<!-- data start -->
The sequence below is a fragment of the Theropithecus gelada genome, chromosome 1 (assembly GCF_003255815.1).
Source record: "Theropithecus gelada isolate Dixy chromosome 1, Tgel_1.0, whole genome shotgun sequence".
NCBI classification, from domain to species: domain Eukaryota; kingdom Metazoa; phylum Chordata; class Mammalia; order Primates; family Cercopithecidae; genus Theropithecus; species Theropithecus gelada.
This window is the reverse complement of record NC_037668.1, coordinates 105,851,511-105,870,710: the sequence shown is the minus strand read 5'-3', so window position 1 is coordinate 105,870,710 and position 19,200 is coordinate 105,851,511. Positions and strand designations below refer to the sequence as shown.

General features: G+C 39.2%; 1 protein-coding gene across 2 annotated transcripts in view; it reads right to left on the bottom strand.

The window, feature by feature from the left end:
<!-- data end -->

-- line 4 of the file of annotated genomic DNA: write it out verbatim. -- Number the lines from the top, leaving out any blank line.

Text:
This window is the reverse complement of record NC_037668.1, coordinates 105,851,511-105,870,710: the sequence shown is the minus strand read 5'-3', so window position 1 is coordinate 105,870,710 and position 19,200 is coordinate 105,851,511. Positions and strand designations below refer to the sequence as shown.